2. WEAR UV-BLOCKING SUNGLASSES

Ocular melanoma is the most common primary cancer of the eye in adults. Always wear high-quality UV-protective sunglasses whenever outdoors. Good sunglasses should block 100% of the sun’s UV spectrum – Ocular Melanoma Foundation

3. PROTECT YOUR SKIN WITH TRUSTED, TRIED AND TRUE UPF 50+ CLOTHING

Clothing is the best means of sun protection. Choose garments with an Ultraviolet Protection Factor (UPF) label of 50 or higher to block 98% of all UV rays. A standard white cotton T-shirt will have a UPF of 5-7.  – Skin Cancer Foundation

4. DON’T GET BURNED!

What we call sunlight is technically ultraviolet radiation (UV Rays). In addition to cosmetic concerns like premature aging, wrinkling, leathery skin and unattractive sun spots (90% of which are caused by UV rays), UV rays alter our molecular structure and cause deep damage and skin cancer. In other words—don’t get burned! – American Cancer Society

5. WEAR GLOVES OR SUNSCREEN ON YOUR HANDS YEAR-ROUND

The backs of your hands, like your face, get sun exposure every day. The result: thinning, crinkled skin, dark spots, and skin cancers. Wear gloves or sunscreen year-round.  – Skin Cancer Foundation

6. ALWAYS WEAR THE RIGHT CLOTHES WHEN OUTDOORS

The heat can tempt you to shed clothes, sacrificing sun safety for comfort.  UPF clothing is made of lightweight, high-tech fabrics specially treated to be “breathable” and “sweat-wicking”. – Skin Cancer Foundation

7. WHETHER YOU’RE ON A PLANE, TRAIN, CAR OR BOAT, COVER UP

By law, most front windshields in cars are treated to filter out most UVA rays, but side and rear windows generally aren’t. If you’re flying to your vacation and love the window seat, know that UVA rays come through airplane windows. To be safe, wear sunscreen and sun-protective clothing anytime you’re traveling. Skin Cancer Foundation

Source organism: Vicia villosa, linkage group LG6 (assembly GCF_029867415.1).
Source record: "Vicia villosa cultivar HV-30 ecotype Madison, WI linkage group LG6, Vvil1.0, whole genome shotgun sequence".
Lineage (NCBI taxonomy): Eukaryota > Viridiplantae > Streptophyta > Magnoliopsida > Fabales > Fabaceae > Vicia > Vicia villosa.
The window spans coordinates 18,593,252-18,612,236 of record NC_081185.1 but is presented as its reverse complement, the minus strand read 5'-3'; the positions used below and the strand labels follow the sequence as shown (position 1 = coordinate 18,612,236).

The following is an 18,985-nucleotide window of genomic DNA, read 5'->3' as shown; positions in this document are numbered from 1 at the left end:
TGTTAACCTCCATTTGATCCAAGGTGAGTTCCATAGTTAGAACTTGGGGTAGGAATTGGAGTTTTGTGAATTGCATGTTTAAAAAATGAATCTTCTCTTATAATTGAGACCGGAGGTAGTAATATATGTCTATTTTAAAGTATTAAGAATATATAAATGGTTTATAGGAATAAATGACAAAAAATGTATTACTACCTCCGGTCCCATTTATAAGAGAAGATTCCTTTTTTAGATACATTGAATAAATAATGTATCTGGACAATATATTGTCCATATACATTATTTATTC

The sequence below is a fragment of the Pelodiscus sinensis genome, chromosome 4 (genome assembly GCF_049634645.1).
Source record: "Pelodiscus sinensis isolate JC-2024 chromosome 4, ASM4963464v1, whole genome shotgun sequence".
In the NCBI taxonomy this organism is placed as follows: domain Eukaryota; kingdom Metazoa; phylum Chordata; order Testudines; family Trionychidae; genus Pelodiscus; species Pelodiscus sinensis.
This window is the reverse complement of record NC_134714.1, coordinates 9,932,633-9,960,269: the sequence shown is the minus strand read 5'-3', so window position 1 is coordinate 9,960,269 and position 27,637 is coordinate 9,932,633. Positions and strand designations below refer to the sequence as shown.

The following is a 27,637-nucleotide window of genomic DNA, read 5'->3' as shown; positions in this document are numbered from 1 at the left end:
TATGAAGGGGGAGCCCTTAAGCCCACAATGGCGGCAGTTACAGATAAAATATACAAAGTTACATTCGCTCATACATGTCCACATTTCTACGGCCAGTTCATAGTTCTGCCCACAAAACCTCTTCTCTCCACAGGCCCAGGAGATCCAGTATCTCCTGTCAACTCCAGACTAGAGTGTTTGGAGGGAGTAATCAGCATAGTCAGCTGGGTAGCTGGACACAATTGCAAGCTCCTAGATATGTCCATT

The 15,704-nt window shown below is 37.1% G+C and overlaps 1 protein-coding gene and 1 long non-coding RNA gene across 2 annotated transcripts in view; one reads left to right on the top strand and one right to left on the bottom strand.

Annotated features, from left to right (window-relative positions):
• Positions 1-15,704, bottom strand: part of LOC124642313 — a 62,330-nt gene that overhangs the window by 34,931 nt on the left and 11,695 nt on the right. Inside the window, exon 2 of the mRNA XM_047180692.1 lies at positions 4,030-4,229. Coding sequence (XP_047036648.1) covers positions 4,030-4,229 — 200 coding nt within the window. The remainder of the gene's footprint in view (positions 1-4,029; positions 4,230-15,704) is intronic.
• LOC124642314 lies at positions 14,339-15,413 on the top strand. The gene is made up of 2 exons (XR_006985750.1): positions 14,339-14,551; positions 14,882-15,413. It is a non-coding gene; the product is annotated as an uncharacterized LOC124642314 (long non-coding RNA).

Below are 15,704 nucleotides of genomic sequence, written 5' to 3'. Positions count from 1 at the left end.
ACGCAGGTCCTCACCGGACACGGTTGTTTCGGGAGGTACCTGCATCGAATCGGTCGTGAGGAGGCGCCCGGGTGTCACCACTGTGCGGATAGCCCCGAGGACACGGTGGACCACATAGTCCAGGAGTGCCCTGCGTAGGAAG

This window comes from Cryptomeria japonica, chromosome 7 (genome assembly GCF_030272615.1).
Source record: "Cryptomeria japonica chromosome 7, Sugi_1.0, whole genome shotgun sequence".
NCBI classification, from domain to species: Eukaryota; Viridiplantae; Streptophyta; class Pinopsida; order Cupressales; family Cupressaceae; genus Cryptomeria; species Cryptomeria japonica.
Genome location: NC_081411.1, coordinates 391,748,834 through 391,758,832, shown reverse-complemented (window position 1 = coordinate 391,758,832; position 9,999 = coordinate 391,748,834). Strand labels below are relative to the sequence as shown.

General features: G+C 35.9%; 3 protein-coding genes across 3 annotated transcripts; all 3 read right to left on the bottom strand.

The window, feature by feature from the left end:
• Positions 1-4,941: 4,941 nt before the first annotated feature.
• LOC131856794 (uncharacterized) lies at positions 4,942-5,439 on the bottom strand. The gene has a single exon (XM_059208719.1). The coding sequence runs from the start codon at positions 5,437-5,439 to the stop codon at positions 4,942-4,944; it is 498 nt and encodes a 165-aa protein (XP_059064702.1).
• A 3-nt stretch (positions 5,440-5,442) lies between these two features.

8. DIVERSIFY YOUR SUN-PROTECTION ROUTINE

Because exposure to UV light is the most preventable risk factor for all skin cancers, everyone should protect their skin from the sun’s harmful UV rays by seeking shade, wearing protective clothing and using a sunscreen of SPF 30+ on exposed areas. American Academy of Dermatology

9. PROTECT YOURSELF ON OVERCAST DAYS

NEW: Up to 80% of the sun’s UV rays can pass through clouds. This is why people often end up with serious sunburns on overcast days if they’ve spent time outside with no sun protection. –Skin Cancer Foundation

10. SHARE YOUR SUN-SAFE HABITS WITH OTHERS, ESPECIALLY CHILDREN

One blistering sunburn can double a child’s lifetime risk of cancer. Protect them with lightweight and breathable sun-protective clothing, ideally long-sleeves and long pants in bright colors. Cover eyes with UV-blocking sunglasses and scalps and necks with broad-brimmed hats with brims 4” around or greater. – Skin Cancer Foundation

 

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Sun Tips (Attachment)

 

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Events Inside Coolibar

Coolibar, American Cancer Society Lobby at Capitol for Teen Indoor Tanning Ban

Minnesota State Capitol

As state legislators across the US consider bills that would regulate or ban the use of indoor tanning beds by minors, Coolibar recently attended Tan-Free Teens Day in support of the Minnesota Skin Cancer Prevention Act (SF 1901) at the Minnesota State Capitol in St. Paul. The lobbying effort was part of a national initiative spearheaded by the American Cancer Society – Cancer Action Network (ACS-CAN), the nation’s leading cancer advocacy organization.